When confronted with an earlier economic prediction that hadn’t turned out as planned, Keynes nonchalantly retorted: “When the facts change, I change my mind. What do you do, sir?” It’s a good line and, of course, a convenient one, providing the First Minister with handy cover for a series of policy U-turns.
First off, there is no shame in U-turns. Even Margaret Thatcher, despite the rhetoric (“You turn if you want to, the Lady’s not for turning”) flip-flopped when it proved expedient, just as David Cameron has in his two years as Prime Minister. All good leaders are pragmatists. What matters is consistency on first principles, the essence of whatever ideology or political brand it is you’re selling.
The First Minister is no exception, and usually executes U-turns with sensitivity and even a degree of honesty. He does so, however, even when the facts have not – as Keynes rationalised his own volte-face – changed. This is crucial to understanding Salmond’s leadership style, and also the modern SNP as it gears up for the most important vote in its history. Fittingly, perhaps, the 2014 independence referendum will fall in the SNP’s 80th year.
Who ought to be head of state in an independent Scotland is a case in point. Now the SNP seems to regard interest in the detail of this as rather eccentric, as if the head of state in a new nation – ceremonial or otherwise – is a minor concern, of as much importance as a change of letterhead. But given that the monarchy epitomises many things Nationalists claim to reject (unelected decision-making, wasting public money and privilege), this is rather odd.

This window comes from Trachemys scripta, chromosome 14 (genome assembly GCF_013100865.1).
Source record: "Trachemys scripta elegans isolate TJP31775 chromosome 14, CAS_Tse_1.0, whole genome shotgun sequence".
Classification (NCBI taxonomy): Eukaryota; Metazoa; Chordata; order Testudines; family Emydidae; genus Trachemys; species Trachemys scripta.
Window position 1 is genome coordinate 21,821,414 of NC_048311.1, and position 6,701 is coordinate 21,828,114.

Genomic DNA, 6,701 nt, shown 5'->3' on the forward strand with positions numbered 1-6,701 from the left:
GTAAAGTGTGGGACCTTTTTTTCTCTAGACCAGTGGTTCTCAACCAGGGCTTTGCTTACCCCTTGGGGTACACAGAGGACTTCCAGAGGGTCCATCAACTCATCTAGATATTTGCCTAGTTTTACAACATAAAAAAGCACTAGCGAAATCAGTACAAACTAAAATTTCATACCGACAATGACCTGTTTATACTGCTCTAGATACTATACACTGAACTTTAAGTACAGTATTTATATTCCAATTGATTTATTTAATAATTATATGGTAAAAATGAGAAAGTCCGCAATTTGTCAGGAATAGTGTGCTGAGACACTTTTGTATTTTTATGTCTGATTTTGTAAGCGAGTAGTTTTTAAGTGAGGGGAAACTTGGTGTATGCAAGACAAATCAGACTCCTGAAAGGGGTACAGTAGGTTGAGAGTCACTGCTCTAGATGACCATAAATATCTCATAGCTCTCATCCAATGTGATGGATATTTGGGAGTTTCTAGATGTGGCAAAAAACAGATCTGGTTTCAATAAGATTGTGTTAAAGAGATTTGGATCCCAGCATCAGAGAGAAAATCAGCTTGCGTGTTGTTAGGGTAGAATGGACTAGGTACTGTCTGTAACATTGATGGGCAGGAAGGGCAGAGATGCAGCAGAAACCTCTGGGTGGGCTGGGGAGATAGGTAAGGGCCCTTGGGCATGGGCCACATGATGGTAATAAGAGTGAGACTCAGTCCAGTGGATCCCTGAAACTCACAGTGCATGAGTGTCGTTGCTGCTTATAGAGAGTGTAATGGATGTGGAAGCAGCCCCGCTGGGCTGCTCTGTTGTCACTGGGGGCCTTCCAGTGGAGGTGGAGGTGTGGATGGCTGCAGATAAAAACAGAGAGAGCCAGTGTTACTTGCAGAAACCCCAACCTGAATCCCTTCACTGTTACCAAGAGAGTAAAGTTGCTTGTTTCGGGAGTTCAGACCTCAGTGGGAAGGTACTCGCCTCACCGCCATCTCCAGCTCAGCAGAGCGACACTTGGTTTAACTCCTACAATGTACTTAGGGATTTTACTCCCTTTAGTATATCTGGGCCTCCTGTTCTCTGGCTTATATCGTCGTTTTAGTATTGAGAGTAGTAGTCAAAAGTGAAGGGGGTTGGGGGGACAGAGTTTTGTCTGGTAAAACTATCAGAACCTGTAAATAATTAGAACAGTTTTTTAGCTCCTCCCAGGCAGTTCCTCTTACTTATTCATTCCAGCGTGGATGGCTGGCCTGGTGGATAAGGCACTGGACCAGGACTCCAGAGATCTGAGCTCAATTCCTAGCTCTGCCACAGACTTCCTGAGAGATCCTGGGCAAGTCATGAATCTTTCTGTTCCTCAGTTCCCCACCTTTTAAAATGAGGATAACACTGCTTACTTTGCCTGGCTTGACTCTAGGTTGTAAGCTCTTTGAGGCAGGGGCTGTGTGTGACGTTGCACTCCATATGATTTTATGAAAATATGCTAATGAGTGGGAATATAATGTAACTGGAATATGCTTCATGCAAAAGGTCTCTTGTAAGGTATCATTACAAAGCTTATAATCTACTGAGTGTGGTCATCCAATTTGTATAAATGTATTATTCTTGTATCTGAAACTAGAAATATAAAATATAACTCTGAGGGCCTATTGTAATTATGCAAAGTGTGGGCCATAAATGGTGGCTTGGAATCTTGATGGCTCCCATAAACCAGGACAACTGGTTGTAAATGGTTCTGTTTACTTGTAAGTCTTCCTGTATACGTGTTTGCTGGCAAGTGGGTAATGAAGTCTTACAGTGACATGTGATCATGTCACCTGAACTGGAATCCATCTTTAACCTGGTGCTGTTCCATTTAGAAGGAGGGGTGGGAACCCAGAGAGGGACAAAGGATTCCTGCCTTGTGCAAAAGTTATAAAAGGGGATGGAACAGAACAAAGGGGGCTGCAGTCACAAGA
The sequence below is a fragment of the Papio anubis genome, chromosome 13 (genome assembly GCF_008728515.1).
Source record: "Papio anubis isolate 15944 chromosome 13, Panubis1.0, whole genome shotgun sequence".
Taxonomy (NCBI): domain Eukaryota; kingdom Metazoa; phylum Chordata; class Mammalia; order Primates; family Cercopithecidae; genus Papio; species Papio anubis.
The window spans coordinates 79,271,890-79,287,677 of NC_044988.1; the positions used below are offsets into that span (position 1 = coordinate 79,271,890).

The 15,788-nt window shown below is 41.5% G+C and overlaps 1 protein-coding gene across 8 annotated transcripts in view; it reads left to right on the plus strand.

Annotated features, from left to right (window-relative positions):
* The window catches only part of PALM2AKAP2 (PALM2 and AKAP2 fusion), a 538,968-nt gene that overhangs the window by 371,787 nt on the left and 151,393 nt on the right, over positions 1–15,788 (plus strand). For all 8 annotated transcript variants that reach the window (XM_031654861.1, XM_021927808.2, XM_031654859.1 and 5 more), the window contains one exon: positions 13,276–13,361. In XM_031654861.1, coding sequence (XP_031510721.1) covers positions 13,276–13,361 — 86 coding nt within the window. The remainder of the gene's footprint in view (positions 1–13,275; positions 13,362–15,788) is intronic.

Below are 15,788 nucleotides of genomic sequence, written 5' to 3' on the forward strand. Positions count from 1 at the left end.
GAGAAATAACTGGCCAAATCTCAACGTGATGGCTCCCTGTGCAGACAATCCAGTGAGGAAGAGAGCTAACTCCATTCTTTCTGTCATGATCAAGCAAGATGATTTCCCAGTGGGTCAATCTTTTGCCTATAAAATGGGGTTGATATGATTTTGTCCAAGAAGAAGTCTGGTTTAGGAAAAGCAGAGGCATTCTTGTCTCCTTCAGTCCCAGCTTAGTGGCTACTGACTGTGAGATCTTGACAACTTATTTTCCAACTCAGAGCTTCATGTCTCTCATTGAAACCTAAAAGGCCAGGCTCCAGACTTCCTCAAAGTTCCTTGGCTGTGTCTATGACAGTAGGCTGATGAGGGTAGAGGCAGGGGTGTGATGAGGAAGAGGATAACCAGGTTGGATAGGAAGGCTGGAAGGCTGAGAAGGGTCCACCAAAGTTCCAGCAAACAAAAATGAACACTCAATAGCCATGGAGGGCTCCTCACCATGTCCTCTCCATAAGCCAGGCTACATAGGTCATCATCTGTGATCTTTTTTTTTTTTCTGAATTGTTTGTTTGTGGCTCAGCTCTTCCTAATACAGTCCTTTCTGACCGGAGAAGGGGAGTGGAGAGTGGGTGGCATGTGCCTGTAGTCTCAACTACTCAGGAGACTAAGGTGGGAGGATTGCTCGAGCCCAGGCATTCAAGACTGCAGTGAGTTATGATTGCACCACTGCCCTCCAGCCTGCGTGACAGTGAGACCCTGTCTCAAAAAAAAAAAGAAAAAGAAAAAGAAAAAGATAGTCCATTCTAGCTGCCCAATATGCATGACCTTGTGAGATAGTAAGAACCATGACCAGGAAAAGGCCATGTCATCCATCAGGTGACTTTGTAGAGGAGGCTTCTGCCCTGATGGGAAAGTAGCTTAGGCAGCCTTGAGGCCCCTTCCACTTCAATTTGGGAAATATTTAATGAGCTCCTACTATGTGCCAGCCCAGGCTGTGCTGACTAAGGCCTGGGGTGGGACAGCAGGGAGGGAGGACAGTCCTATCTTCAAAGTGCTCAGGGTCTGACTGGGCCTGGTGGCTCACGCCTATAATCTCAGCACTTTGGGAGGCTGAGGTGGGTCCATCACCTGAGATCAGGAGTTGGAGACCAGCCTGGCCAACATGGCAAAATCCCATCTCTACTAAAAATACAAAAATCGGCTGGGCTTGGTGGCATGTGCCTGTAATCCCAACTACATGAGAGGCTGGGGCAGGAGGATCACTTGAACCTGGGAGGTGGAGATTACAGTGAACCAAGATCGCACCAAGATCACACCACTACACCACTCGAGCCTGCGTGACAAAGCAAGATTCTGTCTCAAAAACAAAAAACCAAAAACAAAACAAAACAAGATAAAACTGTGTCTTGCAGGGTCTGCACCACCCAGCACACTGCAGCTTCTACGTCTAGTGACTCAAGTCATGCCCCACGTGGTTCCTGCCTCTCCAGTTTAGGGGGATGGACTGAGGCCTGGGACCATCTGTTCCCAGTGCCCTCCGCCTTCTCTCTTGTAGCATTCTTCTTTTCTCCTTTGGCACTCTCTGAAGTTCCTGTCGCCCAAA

Party policy, as endorsed at the 1997 SNP conference, was for a post-independence referendum on a monarchy versus a republic.
The party recently stated this had changed in 1999, which doesn’t stack up given its presence in the 2001 and 2003 manifestos. I’m told the policy was actually changed at a more recent gathering of the party’s National Council (to which no journalists are admitted), but my attempts to find out when and how have been ignored.
Andrew Neil also had a go during a fairly rigorous interview with the First Minister on the BBC’s Sunday Politics programme last weekend.